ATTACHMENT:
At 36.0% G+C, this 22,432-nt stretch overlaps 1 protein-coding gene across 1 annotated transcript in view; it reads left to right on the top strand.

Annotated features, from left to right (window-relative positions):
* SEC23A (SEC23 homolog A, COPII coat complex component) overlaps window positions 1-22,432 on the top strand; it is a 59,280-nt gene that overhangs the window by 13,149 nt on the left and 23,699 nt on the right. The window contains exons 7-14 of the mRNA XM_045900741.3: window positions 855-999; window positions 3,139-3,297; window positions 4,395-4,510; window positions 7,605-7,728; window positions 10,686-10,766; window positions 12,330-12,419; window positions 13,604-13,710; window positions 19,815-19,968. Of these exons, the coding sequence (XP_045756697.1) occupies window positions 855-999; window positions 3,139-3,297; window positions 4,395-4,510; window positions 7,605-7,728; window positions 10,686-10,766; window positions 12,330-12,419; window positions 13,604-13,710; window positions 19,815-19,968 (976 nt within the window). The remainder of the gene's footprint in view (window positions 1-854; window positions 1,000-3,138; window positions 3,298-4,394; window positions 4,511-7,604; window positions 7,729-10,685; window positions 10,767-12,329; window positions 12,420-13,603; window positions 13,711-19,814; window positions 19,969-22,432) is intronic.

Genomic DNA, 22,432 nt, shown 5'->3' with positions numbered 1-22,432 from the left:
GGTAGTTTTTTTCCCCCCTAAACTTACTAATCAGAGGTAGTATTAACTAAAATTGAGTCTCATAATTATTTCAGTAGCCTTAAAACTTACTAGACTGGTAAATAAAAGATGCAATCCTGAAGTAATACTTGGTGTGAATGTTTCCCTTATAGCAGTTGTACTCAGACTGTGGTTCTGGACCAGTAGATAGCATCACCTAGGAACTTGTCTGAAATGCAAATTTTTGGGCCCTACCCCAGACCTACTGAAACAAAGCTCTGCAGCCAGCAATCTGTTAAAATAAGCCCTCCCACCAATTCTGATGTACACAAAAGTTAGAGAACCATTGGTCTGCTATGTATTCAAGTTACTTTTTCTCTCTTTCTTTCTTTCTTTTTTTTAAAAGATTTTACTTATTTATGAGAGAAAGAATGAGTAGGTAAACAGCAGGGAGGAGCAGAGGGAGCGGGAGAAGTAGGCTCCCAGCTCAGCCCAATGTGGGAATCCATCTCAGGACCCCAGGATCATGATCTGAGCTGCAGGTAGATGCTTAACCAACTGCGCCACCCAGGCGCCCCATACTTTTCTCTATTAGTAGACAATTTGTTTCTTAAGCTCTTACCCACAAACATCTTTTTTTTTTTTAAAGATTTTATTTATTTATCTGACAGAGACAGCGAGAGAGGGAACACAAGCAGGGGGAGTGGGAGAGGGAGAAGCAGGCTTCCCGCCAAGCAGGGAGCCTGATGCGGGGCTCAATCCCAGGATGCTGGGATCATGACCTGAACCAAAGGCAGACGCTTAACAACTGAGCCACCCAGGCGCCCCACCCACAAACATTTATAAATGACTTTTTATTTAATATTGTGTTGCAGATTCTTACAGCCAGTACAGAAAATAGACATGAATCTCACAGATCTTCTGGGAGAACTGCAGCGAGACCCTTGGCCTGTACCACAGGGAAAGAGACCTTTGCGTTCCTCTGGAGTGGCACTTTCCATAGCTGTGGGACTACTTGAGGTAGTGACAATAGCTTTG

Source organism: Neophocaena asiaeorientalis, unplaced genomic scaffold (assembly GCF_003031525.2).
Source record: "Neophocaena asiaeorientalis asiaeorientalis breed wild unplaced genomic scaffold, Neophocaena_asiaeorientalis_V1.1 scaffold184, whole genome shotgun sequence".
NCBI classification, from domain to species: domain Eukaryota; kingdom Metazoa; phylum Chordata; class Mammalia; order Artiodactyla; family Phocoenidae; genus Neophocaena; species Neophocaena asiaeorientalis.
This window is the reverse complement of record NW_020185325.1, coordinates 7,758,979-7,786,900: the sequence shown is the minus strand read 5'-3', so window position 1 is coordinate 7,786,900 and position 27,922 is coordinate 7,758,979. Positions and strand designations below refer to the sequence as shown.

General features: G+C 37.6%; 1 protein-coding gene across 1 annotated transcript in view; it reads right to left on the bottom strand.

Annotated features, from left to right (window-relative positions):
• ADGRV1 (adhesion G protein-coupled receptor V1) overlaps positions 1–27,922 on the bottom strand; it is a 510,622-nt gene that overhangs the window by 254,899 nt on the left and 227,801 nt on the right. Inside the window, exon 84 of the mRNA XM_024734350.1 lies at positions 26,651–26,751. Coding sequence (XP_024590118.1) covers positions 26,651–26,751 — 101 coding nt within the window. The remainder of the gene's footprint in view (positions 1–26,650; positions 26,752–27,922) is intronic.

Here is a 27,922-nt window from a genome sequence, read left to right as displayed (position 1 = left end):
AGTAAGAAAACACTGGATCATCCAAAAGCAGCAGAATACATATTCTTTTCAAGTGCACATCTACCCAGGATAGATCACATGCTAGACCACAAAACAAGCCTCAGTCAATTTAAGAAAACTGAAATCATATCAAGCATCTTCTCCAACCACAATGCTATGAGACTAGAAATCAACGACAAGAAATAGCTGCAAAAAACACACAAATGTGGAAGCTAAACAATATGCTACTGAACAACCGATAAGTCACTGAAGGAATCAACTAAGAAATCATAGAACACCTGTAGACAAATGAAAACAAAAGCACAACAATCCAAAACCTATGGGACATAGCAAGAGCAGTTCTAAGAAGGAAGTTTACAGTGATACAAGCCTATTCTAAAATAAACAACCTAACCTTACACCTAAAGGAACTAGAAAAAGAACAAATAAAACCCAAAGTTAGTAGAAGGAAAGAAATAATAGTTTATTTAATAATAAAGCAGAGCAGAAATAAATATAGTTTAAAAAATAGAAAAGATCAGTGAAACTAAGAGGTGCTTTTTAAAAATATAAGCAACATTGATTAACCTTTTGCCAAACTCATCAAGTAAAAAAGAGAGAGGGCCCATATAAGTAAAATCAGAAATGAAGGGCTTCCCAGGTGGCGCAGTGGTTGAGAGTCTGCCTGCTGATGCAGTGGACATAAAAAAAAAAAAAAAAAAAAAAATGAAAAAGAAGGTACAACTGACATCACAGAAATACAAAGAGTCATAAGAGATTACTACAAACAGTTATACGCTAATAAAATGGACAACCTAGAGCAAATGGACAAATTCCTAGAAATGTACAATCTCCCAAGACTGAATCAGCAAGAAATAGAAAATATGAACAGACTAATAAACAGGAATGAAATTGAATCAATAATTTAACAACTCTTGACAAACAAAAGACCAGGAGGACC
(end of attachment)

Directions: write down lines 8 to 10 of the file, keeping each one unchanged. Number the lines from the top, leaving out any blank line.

NCBI classification, from domain to species: domain Eukaryota; kingdom Metazoa; phylum Chordata; class Mammalia; order Artiodactyla; family Phocoenidae; genus Neophocaena; species Neophocaena asiaeorientalis.
This window is the reverse complement of record NW_020185325.1, coordinates 7,758,979-7,786,900: the sequence shown is the minus strand read 5'-3', so window position 1 is coordinate 7,786,900 and position 27,922 is coordinate 7,758,979. Positions and strand designations below refer to the sequence as shown.

General features: G+C 37.6%; 1 protein-coding gene across 1 annotated transcript in view; it reads right to left on the bottom strand.